10. The closest anyone can come these days to visiting another planet is to go to any Home Depot late at night. Just try it. This sort of thing you just have to experience first-hand.

There is a very specific conversation I’ve had before with people I loved or cared about at the time, or with people I had wanted to love or care about in the future, when they were leaving, or when I was leaving (but usually the former), leaving for good, and I’d have this conversation knowing I’d never see them again or speak to them again, etc. It’s only happened a few times, this conversation, maybe only twice that I can remember clearly. Once was in second grade, when the girl I called my best friend moved to West Virginia, and I knew I would never see her again, even though I wrote down her new address on a scrap of paper I then proceeded to lose, and now I’ve lost everything of her: her name, her face, and her address.

The second time was many years later, in High School, with the boy I (secretly) called my boyfriend, that someone else would call my crush; a strange friend-like-but-not-friend-like relationship. Relationships get more complicated as you get older, but the simple moments of leaving stay simple and stay with you. He was just changing schools, but I knew that our strange fragile relationship wouldn’t last, wouldn’t survive the separation. I knew I would never see him again, and I told him so in our very last conversation, and though he denied it, though he said we’d see each other again, hang out, talk, go places, we didn’t, we never did, we never have, we never will.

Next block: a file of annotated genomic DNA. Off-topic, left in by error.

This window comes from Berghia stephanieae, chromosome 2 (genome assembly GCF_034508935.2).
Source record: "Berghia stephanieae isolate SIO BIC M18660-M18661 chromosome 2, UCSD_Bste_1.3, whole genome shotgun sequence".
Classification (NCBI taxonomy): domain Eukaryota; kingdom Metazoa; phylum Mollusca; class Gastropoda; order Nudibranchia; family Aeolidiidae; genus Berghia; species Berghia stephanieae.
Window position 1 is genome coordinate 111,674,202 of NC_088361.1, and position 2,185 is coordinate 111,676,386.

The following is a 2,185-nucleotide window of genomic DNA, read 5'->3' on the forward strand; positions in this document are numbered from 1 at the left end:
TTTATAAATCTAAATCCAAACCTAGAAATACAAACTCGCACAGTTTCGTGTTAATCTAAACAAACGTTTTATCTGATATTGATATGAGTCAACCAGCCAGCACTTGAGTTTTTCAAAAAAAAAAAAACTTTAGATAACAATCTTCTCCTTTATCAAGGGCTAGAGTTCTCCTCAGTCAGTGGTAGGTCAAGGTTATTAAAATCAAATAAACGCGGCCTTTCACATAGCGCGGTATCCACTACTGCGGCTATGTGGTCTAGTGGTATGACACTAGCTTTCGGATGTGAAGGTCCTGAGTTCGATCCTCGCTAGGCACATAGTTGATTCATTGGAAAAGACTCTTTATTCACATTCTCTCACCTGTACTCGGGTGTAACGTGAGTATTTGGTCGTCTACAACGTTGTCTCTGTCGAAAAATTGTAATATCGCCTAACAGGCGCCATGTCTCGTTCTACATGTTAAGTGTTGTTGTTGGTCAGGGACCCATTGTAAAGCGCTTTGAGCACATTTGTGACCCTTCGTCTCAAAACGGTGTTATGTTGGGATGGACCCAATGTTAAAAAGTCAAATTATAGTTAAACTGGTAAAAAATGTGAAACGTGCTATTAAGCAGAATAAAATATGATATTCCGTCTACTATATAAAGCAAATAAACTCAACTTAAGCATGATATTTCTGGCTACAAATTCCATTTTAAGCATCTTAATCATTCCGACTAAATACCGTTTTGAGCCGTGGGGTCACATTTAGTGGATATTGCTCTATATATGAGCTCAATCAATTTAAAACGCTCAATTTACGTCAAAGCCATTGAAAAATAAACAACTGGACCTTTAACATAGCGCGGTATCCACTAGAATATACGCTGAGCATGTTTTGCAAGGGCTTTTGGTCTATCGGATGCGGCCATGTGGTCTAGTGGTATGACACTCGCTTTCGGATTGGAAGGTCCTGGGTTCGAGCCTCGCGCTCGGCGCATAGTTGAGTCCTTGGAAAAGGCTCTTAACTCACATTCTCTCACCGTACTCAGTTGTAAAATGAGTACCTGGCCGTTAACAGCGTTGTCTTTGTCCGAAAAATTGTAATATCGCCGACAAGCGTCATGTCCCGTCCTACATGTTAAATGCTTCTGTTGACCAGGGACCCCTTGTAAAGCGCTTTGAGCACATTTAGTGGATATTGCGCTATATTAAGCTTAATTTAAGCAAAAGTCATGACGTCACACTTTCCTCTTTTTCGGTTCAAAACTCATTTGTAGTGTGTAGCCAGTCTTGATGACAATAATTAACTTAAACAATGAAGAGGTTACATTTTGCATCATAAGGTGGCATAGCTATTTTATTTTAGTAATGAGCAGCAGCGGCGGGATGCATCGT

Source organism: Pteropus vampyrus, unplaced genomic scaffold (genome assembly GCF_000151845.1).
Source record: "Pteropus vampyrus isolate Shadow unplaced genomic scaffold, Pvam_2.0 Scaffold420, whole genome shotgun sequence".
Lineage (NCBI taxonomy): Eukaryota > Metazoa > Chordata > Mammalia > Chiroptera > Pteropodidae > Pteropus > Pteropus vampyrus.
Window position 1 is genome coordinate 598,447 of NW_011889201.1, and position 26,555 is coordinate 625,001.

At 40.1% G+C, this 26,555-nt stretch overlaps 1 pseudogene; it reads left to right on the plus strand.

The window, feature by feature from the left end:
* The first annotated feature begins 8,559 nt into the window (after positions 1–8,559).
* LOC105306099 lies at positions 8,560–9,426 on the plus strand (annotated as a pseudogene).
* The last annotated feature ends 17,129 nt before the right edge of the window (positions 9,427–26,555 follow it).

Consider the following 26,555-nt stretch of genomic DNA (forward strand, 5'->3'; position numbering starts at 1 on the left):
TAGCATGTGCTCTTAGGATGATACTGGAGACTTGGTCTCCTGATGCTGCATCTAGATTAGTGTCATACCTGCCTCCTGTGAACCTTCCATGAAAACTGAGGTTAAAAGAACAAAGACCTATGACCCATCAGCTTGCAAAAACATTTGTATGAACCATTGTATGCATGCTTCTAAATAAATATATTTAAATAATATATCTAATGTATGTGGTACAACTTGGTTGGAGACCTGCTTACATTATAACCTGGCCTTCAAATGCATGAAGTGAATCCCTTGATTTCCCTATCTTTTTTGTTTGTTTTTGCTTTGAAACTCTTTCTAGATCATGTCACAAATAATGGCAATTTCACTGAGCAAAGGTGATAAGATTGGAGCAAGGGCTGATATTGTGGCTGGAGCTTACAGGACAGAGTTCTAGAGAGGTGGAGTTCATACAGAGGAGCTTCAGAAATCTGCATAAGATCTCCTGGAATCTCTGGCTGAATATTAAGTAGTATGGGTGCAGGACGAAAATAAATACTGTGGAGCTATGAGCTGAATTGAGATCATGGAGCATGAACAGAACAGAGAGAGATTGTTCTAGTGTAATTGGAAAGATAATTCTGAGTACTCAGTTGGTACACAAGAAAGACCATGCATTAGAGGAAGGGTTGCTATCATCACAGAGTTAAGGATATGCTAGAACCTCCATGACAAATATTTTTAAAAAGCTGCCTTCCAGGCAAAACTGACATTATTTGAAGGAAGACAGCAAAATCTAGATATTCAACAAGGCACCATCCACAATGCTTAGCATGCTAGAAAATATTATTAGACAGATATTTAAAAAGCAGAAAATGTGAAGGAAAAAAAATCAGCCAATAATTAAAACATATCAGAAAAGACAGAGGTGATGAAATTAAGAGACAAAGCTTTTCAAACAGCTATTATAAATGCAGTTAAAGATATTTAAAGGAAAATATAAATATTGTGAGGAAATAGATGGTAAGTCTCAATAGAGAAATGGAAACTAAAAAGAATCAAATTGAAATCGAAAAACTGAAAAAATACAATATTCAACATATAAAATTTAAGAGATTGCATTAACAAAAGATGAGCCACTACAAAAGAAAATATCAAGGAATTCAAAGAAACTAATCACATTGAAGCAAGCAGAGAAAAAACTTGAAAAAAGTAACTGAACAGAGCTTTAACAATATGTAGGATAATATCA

I feel another of these conversations approaching, but I feel like the next one will be different, possibly won’t include a conversation at all, and it might be directed at or include the city I live in, was born in, have spent most of my life in, as well as all of the people I’ve ever met, or seen, or spoken to on the streets of my childhood neighborhood, in the state and region and road I grew up in and on and around. I’m leaving, moving, growing up and taking off, and saying goodbye to people and places, or maybe not saying goodbye at all, maybe just thinking back, reflecting, taking it all in once more as someone drives me to the airport, or as I cross the state line in my little black sports car, trunk full of belongings which will be my material memories of this place I’ve been in for so long. And maybe it’ll be different this time, this goodbye will be different than all the rest, won’t be for forever; we’ll still have holidays, and funerals, and maybe a couple months in a few years if I lose my job and my apartment and move back home for a while. I won’t lose everything from this relationship, although the faces will fade, and I might get lost on the side streets next time I drive on them.

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You wake up and you feel it almost immediately. You try to shake it off, brush your teeth, eat breakfast; it’s still there. Maybe it’s in your house, along with all the good and terrible memories. You get in your car, drive away toward somewhere. Where can you go? Shopping? Maybe that’s how people become shopaholics. Addicts. Maybe they’re all the same. Maybe we could all easily become like them; we were just born into different circumstances — found ourselves in a better place when we popped out into the world, and now we all struggle to stay upright where our mothers left us.

You pull into the mall parking lot. You turn off your car, but you know you’re not going in, so you roll down your window and sit still for a few minutes. It feels a little better. But running away doesn’t solve anything. What you’re looking for can’t be purchased at any store. Time is the only thing that helps. Time passes you by out the car window; people march in and out of the store, lugging out bags full of things they may or may not need. You put your seatbelt back on; you’ve sat there long enough, let enough time go by, and it’s still the same and it still will be the same for quite some time.